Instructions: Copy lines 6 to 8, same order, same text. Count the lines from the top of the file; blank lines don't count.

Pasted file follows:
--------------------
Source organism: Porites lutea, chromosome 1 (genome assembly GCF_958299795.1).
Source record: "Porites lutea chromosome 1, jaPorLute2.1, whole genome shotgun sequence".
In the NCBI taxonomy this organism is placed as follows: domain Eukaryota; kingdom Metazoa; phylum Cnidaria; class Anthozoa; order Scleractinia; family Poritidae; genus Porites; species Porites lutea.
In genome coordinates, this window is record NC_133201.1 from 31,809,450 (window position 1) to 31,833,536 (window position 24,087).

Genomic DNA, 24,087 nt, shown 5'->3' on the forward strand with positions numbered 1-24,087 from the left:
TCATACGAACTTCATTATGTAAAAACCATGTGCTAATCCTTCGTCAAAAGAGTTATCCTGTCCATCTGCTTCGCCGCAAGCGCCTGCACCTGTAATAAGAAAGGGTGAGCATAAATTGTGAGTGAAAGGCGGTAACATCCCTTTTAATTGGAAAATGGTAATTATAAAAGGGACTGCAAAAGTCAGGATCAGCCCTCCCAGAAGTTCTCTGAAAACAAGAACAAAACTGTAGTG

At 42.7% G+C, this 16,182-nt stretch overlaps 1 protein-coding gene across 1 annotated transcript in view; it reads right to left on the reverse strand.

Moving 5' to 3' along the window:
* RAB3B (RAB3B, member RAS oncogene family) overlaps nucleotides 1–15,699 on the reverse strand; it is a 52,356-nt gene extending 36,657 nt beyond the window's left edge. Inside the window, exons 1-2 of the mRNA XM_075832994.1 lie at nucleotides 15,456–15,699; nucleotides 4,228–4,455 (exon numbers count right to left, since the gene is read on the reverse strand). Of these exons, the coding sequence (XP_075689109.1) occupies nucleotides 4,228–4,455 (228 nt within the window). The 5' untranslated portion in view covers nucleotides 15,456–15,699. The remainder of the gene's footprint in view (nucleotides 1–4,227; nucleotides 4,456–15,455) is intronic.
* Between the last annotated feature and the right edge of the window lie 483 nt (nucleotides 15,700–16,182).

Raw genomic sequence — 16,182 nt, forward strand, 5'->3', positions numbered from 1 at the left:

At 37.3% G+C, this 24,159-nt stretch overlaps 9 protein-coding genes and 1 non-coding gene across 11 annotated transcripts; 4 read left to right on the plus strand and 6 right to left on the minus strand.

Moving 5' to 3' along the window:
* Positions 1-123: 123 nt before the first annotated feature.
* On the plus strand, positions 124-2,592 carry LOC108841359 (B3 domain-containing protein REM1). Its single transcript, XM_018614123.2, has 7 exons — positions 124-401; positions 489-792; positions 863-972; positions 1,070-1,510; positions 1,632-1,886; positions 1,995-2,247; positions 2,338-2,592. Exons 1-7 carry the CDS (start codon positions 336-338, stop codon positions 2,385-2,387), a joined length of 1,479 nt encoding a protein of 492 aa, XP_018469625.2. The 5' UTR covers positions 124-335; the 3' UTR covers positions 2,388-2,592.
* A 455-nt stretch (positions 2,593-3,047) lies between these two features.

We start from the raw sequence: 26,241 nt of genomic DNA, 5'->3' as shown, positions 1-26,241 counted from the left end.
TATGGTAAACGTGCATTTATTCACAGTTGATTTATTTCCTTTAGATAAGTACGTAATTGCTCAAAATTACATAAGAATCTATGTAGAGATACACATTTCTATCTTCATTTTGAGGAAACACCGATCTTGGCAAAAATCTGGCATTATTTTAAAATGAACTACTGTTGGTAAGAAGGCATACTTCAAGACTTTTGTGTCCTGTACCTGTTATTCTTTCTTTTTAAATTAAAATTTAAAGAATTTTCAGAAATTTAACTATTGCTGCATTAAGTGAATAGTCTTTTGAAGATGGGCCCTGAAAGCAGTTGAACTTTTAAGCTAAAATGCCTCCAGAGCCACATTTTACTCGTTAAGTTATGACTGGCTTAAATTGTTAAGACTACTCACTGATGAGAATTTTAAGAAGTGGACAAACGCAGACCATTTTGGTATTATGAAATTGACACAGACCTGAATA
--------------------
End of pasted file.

TCATACGAACTTCATTATGTAAAAACCATGTGCTAATCCTTCGTCAAAAGAGTTATCCTGTCCATCTGCTTCGCCGCAAGCGCCTGCACCTGTAATAAGAAAGGGTGAGCATAAATTGTGAGTGAAAGGCGGTAACATCCCTTTTAATTGGAAAATGGTAATTATAAAAGGGACTGCAAAAGTCAGGATCAGCCCTCCCAGAAGTTCTCTGAAAACAAGAACAAAACTGTAGTG

At 42.7% G+C, this 16,182-nt stretch overlaps 1 protein-coding gene across 1 annotated transcript in view; it reads right to left on the reverse strand.

Moving 5' to 3' along the window: